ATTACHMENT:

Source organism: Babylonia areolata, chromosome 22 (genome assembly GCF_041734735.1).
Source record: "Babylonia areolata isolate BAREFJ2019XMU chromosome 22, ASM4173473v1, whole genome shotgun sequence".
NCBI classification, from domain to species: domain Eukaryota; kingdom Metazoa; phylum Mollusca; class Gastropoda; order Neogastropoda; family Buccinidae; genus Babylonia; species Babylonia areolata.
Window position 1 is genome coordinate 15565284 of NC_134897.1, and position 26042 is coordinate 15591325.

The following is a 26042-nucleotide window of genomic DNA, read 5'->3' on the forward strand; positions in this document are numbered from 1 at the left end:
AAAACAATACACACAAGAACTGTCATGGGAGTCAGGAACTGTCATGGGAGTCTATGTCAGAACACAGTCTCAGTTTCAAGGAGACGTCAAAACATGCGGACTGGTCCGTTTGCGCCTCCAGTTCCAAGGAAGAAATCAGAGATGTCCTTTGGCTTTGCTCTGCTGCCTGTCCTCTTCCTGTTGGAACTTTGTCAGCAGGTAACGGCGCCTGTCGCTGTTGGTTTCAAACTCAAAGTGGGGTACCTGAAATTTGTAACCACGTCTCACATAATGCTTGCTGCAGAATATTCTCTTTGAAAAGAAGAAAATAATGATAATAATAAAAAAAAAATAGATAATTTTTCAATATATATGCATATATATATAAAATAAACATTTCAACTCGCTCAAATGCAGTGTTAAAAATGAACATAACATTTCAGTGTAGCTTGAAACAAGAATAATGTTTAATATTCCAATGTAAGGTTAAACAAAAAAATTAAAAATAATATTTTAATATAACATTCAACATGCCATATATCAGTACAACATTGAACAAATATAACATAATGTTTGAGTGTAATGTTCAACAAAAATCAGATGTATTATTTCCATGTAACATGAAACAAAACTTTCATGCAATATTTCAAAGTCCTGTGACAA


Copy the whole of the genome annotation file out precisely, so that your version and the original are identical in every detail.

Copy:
Source organism: Babylonia areolata, chromosome 22 (genome assembly GCF_041734735.1).
Source record: "Babylonia areolata isolate BAREFJ2019XMU chromosome 22, ASM4173473v1, whole genome shotgun sequence".
NCBI classification, from domain to species: domain Eukaryota; kingdom Metazoa; phylum Mollusca; class Gastropoda; order Neogastropoda; family Buccinidae; genus Babylonia; species Babylonia areolata.
Window position 1 is genome coordinate 15565284 of NC_134897.1, and position 26042 is coordinate 15591325.

The following is a 26042-nucleotide window of genomic DNA, read 5'->3' on the forward strand; positions in this document are numbered from 1 at the left end:
AAAACAATACACACAAGAACTGTCATGGGAGTCAGGAACTGTCATGGGAGTCTATGTCAGAACACAGTCTCAGTTTCAAGGAGACGTCAAAACATGCGGACTGGTCCGTTTGCGCCTCCAGTTCCAAGGAAGAAATCAGAGATGTCCTTTGGCTTTGCTCTGCTGCCTGTCCTCTTCCTGTTGGAACTTTGTCAGCAGGTAACGGCGCCTGTCGCTGTTGGTTTCAAACTCAAAGTGGGGTACCTGAAATTTGTAACCACGTCTCACATAATGCTTGCTGCAGAATATTCTCTTTGAAAAGAAGAAAATAATGATAATAATAAAAAAAAAATAGATAATTTTTCAATATATATGCATATATATATAAAATAAACATTTCAACTCGCTCAAATGCAGTGTTAAAAATGAACATAACATTTCAGTGTAGCTTGAAACAAGAATAATGTTTAATATTCCAATGTAAGGTTAAACAAAAAAATTAAAAATAATATTTTAATATAACATTCAACATGCCATATATCAGTACAACATTGAACAAATATAACATAATGTTTGAGTGTAATGTTCAACAAAAATCAGATGTATTATTTCCATGTAACATGAAACAAAACTTTCATGCAATATTTCAAAGTCCTGTGACAA